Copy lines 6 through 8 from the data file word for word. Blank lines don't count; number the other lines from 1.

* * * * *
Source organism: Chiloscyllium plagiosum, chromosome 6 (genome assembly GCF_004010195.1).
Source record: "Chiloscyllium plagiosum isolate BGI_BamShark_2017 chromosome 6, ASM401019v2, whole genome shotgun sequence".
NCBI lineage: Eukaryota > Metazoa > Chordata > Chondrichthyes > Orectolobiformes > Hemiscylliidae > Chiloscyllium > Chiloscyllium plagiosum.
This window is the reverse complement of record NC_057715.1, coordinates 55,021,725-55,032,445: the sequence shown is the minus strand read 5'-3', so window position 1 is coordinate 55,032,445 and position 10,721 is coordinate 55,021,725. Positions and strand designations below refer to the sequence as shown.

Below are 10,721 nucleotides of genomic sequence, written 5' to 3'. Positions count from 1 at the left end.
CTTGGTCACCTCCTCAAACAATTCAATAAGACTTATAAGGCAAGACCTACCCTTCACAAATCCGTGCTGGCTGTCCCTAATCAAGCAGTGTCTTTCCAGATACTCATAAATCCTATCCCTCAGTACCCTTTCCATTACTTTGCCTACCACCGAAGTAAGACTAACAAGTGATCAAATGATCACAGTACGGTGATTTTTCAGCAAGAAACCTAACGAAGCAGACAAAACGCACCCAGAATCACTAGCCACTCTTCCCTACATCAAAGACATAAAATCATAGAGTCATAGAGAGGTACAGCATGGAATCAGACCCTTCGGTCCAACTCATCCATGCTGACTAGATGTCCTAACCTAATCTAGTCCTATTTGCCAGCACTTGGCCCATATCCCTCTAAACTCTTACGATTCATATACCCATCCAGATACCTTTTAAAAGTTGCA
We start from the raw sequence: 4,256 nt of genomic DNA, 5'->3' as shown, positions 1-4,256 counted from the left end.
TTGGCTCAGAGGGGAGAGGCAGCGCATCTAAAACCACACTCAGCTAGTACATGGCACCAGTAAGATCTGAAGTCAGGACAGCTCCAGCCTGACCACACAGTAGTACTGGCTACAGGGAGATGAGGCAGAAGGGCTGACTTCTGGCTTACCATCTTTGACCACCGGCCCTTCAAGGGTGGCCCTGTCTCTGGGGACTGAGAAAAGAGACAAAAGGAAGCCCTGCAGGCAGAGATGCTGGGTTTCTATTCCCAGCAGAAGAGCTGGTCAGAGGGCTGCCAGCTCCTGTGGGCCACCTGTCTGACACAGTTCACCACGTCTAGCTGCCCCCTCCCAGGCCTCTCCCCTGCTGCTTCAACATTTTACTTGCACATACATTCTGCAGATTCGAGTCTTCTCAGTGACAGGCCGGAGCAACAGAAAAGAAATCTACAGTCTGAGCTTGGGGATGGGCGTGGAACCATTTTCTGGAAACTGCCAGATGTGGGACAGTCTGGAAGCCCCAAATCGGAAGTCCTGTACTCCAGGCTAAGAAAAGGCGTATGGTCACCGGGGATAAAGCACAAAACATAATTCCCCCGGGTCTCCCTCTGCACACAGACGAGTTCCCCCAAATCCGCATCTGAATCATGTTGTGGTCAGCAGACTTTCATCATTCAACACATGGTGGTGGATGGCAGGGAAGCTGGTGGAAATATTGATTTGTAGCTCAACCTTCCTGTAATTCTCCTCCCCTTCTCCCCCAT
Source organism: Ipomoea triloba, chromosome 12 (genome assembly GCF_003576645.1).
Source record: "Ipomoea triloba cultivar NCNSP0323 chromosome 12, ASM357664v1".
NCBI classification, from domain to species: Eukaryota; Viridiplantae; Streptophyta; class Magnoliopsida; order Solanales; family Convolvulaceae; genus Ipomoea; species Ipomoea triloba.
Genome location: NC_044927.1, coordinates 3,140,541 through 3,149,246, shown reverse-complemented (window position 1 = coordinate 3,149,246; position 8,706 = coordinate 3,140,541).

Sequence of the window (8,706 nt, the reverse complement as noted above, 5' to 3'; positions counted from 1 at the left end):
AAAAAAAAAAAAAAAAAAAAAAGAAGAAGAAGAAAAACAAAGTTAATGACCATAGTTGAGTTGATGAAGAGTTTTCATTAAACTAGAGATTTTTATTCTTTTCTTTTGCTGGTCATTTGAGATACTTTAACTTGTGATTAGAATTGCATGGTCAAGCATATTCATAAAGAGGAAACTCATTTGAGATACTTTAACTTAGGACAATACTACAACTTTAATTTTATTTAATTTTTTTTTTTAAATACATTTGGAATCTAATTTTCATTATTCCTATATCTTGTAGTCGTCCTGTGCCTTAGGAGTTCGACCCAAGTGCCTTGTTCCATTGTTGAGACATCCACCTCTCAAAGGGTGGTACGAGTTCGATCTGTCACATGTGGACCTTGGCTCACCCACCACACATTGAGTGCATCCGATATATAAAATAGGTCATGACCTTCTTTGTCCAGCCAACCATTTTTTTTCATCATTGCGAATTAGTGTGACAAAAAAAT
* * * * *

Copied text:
CTTGGTCACCTCCTCAAACAATTCAATAAGACTTATAAGGCAAGACCTACCCTTCACAAATCCGTGCTGGCTGTCCCTAATCAAGCAGTGTCTTTCCAGATACTCATAAATCCTATCCCTCAGTACCCTTTCCATTACTTTGCCTACCACCGAAGTAAGACTAACAAGTGATCAAATGATCACAGTACGGTGATTTTTCAGCAAGAAACCTAACGAAGCAGACAAAACGCACCCAGAATCACTAGCCACTCTTCCCTACATCAAAGACATAAAATCATAGAGTCATAGAGAGGTACAGCATGGAATCAGACCCTTCGGTCCAACTCATCCATGCTGACTAGATGTCCTAACCTAATCTAGTCCTATTTGCCAGCACTTGGCCCATATCCCTCTAAACTCTTACGATTCATATACCCATCCAGATACCTTTTAAAAGTTGCA
We start from the raw sequence: 4,256 nt of genomic DNA, 5'->3' as shown, positions 1-4,256 counted from the left end.
TTGGCTCAGAGGGGAGAGGCAGCGCATCTAAAACCACACTCAGCTAGTACATGGCACCAGTAAGATCTGAAGTCAGGACAGCTCCAGCCTGACCACACAGTAGTACTGGCTACAGGGAGATGAGGCAGAAGGGCTGACTTCTGGCTTACCATCTTTGACCACCGGCCCTTCAAGGGTGGCCCTGTCTCTGGGGACTGAGAAAAGAGACAAAAGGAAGCCCTGCAGGCAGAGATGCTGGGTTTCTATTCCCAGCAGAAGAGCTGGTCAGAGGGCTGCCAGCTCCTGTGGGCCACCTGTCTGACACAGTTCACCACGTCTAGCTGCCCCCTCCCAGGCCTCTCCCCTGCTGCTTCAACATTTTACTTGCACATACATTCTGCAGATTCGAGTCTTCTCAGTGACAGGCCGGAGCAACAGAAAAGAAATCTACAGTCTGAGCTTGGGGATGGGCGTGGAACCATTTTCTGGAAACTGCCAGATGTGGGACAGTCTGGAAGCCCCAAATCGGAAGTCCTGTACTCCAGGCTAAGAAAAGGCGTATGGTCACCGGGGATAAAGCACAAAACATAATTCCCCCGGGTCTCCCTCTGCACACAGACGAGTTCCCCCAAATCCGCATCTGAATCATGTTGTGGTCAGCAGACTTTCATCATTCAACACATGGTGGTGGATGGCAGGGAAGCTGGTGGAAATATTGATTTGTAGCTCAACCTTCCTGTAATTCTCCTCCCCTTCTCCCCCAT